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Some trees have lived many lifetimes, standing as silent witnesses to history. Some are remarkable for their age and stature; others for their usefulness. A bristlecone pine tree in California has outlived man by almost 4,000 years; a baobab tree in Australia served as a prison for Aboriginal prisoners at the turn of the twentieth century; and a major oak in England was used as a hiding place for Robin Hood and his men (or so the story goes…).
The fourteen trees in this book have earned the title "Celebritrees" for their global fame and significance. Both in fact and in legend, these fascinating trees remind us not only how much pleasure trees bring, but what they can tell us about history.
Follow a day in the life of the panda cubs at China Conservation and Research Center for the Giant Panda at the Wolong Nature Preserve, the largest research facility for giant pandas in China. Cubs are raised together in a protected setting—dubbed panda kindergarten—where they grow strong and learn skills that will help prepare them to be released into the wild when they are older. With spare text by veteran nonfiction writer Joanne Ryder and irresistible full-color photographs by Katherine Feng, whose work has appeared in National Geographic, Panda Kindergarten will delight young readers as they learn more about these amazing creatures.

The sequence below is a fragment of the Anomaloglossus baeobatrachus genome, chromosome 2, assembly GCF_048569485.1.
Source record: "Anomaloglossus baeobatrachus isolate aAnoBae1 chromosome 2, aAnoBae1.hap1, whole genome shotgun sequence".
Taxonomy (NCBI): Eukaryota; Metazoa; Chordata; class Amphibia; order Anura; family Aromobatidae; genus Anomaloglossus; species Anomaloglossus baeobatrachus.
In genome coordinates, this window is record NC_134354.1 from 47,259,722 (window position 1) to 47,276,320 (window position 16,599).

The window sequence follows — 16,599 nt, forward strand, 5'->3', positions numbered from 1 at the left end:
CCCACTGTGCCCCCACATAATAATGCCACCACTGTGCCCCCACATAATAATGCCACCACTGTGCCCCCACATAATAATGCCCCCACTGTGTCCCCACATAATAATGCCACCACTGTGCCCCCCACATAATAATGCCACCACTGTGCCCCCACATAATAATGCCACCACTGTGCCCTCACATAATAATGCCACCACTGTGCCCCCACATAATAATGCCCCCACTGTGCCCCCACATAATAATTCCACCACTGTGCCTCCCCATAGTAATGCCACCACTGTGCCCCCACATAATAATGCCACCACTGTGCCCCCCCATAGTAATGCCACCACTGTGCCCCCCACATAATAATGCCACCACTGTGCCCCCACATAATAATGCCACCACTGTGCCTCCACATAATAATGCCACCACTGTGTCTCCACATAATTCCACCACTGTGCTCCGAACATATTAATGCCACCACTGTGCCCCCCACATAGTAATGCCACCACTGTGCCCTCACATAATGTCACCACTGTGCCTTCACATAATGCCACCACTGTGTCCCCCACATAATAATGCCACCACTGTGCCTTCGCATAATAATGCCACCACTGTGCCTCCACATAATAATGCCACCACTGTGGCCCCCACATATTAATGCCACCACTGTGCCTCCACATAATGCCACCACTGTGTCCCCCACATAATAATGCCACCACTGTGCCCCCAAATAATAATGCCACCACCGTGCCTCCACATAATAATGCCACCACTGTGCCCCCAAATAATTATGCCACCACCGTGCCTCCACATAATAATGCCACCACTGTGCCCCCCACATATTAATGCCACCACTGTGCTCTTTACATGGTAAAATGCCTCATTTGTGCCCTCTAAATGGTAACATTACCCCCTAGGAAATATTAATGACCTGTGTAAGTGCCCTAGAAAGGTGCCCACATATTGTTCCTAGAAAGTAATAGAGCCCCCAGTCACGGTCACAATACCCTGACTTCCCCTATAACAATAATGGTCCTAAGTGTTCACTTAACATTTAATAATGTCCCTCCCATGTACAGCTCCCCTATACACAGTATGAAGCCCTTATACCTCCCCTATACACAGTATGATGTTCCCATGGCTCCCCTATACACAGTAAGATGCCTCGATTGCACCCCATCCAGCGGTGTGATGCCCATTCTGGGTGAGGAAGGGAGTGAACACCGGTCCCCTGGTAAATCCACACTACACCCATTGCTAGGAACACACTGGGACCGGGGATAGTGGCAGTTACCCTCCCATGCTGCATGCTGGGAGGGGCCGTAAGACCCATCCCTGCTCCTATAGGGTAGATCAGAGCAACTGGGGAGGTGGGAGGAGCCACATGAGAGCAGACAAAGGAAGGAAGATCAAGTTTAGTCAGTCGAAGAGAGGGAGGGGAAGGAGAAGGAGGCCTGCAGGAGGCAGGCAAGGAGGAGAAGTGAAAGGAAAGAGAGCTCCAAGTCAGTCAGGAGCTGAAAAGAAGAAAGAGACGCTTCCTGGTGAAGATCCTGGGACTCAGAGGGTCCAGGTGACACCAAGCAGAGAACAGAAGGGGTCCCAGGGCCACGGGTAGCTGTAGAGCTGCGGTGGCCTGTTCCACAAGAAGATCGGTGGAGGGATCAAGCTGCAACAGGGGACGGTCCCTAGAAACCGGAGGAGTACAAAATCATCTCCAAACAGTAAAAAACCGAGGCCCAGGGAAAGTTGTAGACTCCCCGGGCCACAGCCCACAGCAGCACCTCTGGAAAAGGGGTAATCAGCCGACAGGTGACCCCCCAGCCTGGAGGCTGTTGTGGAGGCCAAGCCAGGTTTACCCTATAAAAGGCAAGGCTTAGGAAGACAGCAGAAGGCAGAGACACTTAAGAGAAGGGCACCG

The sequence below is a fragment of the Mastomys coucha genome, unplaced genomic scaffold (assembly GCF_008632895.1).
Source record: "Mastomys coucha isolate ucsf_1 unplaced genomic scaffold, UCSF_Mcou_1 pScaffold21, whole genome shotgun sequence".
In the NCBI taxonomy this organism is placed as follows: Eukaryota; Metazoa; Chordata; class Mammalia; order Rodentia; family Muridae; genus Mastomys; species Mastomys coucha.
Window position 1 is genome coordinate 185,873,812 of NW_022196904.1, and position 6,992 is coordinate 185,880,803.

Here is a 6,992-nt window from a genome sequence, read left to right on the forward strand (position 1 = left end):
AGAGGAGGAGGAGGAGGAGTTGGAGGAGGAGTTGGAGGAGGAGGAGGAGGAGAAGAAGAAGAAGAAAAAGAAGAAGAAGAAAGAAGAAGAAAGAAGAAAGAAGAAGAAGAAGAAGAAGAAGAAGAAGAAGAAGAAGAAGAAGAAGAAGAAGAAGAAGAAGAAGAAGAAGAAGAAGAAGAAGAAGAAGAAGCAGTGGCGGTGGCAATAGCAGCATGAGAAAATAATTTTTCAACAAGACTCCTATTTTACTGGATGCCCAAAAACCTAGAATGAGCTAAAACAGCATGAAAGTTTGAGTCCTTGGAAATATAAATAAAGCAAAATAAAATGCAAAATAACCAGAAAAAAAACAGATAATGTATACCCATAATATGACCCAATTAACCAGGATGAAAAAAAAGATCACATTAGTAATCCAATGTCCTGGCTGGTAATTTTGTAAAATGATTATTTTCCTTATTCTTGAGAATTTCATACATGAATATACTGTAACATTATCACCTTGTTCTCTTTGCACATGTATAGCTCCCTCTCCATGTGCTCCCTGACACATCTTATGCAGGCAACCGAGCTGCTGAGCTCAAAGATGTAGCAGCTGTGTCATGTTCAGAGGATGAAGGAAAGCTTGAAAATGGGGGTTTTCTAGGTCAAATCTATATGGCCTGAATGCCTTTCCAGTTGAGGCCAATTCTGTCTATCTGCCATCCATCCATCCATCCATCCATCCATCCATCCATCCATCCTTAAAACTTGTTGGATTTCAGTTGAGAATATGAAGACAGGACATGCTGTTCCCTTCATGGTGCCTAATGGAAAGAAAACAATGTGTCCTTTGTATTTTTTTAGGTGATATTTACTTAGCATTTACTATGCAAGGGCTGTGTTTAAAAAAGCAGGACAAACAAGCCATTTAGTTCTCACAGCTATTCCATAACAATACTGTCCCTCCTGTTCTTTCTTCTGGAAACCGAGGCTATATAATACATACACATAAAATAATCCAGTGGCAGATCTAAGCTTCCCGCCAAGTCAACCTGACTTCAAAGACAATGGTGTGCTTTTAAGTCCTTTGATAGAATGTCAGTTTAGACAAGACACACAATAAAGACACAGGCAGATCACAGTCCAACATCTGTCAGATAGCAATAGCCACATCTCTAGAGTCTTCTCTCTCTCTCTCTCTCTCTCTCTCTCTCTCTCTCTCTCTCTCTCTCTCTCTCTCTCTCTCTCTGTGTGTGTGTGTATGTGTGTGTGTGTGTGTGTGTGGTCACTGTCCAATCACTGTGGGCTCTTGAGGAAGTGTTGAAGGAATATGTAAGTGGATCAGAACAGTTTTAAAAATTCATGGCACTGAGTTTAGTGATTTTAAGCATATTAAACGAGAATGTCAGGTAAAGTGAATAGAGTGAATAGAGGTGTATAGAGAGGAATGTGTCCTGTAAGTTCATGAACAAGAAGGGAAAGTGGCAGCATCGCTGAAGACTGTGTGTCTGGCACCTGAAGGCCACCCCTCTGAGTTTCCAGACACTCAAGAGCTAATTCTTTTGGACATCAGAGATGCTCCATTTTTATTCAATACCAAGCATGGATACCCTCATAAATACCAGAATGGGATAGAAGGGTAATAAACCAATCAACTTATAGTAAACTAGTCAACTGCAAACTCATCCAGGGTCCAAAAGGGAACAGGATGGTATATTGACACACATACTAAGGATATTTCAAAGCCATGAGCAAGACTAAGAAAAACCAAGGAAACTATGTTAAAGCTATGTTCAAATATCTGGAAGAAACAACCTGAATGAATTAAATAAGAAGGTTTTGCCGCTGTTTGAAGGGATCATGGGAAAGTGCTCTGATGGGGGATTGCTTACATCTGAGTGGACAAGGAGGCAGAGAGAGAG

Supports the Common Core State Standards
The 20,000 acres of wetlands in New Jersey now known as the Meadowlands were once home to hundreds of species of plants and animals. But in the four hundred years since European explorers first arrived in the Meadowlands, people have dammed up, drained, built over, and polluted this formerly vibrant ecosystem—and all but destroyed it. Still, signs of life remain—under bridges, on the edges of parking lots, and beside train tracks. Slowly but surely, with help from activist groups, government organizations, and ordinary people, the resilient creatures of the Meadowlands are making a comeback, and the wetlands are recovering.